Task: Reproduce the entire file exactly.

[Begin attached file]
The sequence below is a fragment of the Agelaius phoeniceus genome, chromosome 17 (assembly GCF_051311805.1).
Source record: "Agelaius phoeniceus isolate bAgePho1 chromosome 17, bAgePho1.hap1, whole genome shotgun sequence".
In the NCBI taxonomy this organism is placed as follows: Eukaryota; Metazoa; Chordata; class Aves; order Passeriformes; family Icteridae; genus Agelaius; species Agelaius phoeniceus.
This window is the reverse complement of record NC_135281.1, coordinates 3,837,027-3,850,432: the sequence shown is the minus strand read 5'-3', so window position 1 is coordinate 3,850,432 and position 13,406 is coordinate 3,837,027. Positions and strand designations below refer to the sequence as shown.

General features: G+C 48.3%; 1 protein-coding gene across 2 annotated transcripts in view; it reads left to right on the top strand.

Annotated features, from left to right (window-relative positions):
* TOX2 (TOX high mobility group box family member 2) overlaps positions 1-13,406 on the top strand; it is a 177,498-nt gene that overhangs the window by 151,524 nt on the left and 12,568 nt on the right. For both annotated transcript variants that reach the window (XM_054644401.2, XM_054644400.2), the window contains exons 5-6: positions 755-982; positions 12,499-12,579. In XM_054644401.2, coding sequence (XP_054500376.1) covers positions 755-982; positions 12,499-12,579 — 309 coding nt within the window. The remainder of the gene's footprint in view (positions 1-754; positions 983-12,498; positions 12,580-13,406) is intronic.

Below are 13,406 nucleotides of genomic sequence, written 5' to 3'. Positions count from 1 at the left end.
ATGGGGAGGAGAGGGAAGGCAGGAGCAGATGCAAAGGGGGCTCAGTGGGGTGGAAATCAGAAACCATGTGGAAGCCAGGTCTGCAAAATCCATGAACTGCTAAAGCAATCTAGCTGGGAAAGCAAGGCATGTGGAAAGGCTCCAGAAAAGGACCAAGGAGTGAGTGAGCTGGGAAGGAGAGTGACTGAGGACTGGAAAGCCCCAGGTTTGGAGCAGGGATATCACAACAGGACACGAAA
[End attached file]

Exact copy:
The sequence below is a fragment of the Agelaius phoeniceus genome, chromosome 17 (assembly GCF_051311805.1).
Source record: "Agelaius phoeniceus isolate bAgePho1 chromosome 17, bAgePho1.hap1, whole genome shotgun sequence".
In the NCBI taxonomy this organism is placed as follows: Eukaryota; Metazoa; Chordata; class Aves; order Passeriformes; family Icteridae; genus Agelaius; species Agelaius phoeniceus.
This window is the reverse complement of record NC_135281.1, coordinates 3,837,027-3,850,432: the sequence shown is the minus strand read 5'-3', so window position 1 is coordinate 3,850,432 and position 13,406 is coordinate 3,837,027. Positions and strand designations below refer to the sequence as shown.

General features: G+C 48.3%; 1 protein-coding gene across 2 annotated transcripts in view; it reads left to right on the top strand.

Annotated features, from left to right (window-relative positions):
* TOX2 (TOX high mobility group box family member 2) overlaps positions 1-13,406 on the top strand; it is a 177,498-nt gene that overhangs the window by 151,524 nt on the left and 12,568 nt on the right. For both annotated transcript variants that reach the window (XM_054644401.2, XM_054644400.2), the window contains exons 5-6: positions 755-982; positions 12,499-12,579. In XM_054644401.2, coding sequence (XP_054500376.1) covers positions 755-982; positions 12,499-12,579 — 309 coding nt within the window. The remainder of the gene's footprint in view (positions 1-754; positions 983-12,498; positions 12,580-13,406) is intronic.

Below are 13,406 nucleotides of genomic sequence, written 5' to 3'. Positions count from 1 at the left end.
ATGGGGAGGAGAGGGAAGGCAGGAGCAGATGCAAAGGGGGCTCAGTGGGGTGGAAATCAGAAACCATGTGGAAGCCAGGTCTGCAAAATCCATGAACTGCTAAAGCAATCTAGCTGGGAAAGCAAGGCATGTGGAAAGGCTCCAGAAAAGGACCAAGGAGTGAGTGAGCTGGGAAGGAGAGTGACTGAGGACTGGAAAGCCCCAGGTTTGGAGCAGGGATATCACAACAGGACACGAAA